Gafsa uprising & transitional justice: trials must not stop at being symbolic

Bechir Laabidi in front of the judges, court of First Instance of Gafsa, wednesday 26 September 2018

The protest movement that lasted for almost six months in 2008 was met with excessive use of force by security forces leading to the killing of three protestors, and the arbitrary arrest, torture or other ill-treatment of dozens, and heavy prison sentences after unfair trials. The uprising received significant support from Tunisian civil society organizations and the international human rights community. Amnesty International and other Tunisian and international human rights organizations documented and condemned the violations against protestors at the time in 2008 and demanded the release of all those arbitrarily convicted in unfair trials.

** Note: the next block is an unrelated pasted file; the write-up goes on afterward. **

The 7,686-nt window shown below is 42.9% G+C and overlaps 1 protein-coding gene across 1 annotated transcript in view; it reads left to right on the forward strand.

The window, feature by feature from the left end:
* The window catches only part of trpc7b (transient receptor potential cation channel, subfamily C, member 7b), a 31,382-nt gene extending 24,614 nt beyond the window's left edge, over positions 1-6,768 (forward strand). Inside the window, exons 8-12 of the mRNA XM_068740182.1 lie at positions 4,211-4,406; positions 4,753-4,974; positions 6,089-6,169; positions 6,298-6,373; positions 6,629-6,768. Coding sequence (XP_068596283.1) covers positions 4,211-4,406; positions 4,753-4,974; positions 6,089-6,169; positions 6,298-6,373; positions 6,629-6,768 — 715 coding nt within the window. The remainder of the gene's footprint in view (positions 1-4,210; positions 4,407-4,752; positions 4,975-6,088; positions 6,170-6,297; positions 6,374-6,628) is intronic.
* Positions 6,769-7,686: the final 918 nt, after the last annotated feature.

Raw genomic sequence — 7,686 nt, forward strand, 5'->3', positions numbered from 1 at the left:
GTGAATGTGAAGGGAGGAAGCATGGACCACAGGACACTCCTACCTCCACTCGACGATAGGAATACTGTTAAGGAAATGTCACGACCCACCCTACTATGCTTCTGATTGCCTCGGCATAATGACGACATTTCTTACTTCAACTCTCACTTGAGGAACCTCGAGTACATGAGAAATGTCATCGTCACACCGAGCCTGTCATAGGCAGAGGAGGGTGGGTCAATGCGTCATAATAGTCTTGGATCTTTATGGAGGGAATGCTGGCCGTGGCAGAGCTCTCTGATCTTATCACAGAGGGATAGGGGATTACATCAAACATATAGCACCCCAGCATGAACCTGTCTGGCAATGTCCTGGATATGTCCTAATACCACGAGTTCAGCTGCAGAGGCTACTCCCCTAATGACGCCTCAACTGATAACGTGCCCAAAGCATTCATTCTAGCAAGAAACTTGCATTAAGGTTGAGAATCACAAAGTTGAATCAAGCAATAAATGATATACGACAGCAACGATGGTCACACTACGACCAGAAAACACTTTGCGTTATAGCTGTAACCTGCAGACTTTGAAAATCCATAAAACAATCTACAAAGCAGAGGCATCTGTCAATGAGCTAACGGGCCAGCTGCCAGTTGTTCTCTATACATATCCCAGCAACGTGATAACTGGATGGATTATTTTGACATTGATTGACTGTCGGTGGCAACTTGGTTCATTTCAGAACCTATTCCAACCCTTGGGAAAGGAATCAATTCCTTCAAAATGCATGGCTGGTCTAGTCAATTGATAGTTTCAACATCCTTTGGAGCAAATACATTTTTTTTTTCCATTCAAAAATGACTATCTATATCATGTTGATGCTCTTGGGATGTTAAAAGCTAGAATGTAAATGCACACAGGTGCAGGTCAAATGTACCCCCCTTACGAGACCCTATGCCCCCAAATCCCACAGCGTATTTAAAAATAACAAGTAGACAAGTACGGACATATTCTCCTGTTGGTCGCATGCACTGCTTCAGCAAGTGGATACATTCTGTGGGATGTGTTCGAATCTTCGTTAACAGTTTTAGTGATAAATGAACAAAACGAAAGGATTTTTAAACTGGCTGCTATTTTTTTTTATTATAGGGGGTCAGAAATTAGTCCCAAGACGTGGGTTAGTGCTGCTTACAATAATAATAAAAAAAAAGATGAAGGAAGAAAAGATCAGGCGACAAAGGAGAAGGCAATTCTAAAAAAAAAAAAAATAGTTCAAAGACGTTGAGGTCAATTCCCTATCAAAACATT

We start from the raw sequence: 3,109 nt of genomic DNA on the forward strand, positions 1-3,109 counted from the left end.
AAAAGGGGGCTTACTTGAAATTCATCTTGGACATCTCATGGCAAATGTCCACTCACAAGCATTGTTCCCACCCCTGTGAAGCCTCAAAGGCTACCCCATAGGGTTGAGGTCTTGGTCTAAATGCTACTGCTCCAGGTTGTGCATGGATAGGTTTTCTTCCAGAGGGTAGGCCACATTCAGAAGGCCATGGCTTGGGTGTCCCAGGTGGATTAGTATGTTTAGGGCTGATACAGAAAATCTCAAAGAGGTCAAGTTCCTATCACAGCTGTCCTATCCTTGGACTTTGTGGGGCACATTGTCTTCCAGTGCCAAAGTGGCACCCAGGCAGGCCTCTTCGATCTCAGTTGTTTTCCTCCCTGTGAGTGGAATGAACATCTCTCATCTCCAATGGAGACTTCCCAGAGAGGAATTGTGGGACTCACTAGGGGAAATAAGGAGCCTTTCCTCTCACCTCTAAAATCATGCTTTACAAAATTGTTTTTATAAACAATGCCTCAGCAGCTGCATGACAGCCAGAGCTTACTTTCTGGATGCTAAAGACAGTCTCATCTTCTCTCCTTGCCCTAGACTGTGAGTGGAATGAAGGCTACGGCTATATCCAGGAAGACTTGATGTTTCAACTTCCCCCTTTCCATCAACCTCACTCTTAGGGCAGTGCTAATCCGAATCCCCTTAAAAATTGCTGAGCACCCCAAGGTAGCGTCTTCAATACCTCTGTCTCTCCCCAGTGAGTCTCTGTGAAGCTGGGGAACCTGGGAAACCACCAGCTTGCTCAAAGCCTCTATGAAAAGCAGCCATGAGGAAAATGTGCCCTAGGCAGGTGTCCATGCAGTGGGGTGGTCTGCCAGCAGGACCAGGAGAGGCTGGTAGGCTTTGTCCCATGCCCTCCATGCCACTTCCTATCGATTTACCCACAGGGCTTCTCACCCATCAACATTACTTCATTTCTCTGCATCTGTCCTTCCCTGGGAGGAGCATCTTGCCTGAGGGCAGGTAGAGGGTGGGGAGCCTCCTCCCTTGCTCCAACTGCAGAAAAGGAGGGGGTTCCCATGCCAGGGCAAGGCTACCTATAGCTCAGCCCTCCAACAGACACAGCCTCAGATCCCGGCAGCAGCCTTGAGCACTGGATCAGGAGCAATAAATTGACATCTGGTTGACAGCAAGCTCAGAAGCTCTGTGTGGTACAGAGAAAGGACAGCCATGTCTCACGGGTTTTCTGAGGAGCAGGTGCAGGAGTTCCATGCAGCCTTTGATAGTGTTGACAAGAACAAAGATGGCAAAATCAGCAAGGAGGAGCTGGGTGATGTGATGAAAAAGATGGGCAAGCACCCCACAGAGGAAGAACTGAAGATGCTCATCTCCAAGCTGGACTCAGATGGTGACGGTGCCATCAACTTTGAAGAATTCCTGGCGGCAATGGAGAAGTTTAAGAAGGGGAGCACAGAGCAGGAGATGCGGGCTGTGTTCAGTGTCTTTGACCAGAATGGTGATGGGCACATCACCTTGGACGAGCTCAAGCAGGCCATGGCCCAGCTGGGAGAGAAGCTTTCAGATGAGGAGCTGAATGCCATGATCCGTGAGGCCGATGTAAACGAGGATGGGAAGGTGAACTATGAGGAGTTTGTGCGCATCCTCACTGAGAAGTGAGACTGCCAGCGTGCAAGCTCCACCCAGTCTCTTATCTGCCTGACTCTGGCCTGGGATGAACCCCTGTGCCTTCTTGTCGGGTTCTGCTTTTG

The trial this week concerns the violent police crackdown on the uprising of the Gafsa Mining Bassin of 2008 and has crucial significance for the transitional justice process in Tunisia because this is the first real opportunity to end the impunity that perpetrators of past grave human rights violations in Tunisia enjoyed thus far. The trial is also an opportunity to help restore faith in the judiciary, which under the rule of Ben Ali, served as a tool of repression, including in the unjust conviction and imprisonment of participants in the most important protest movement in Tunisia prior to the 2010 uprising. This trial is the latest in a series that started in May this year after the Truth and Justice Commission (IVD) referred it to court as part of Tunisia’s post-revolution transitional justice process. So far, the IVD has referred 260 cases to the 13 specialized Criminal Chambers in the Tunisian justice system established to try cases of human rights violations from 1955 to 2013. This trial as referred by the IVD concerns 51 victims of serious human rights violations and 16 defendants, including ousted president Ben Ali, the former minister of Interior and senior security officials.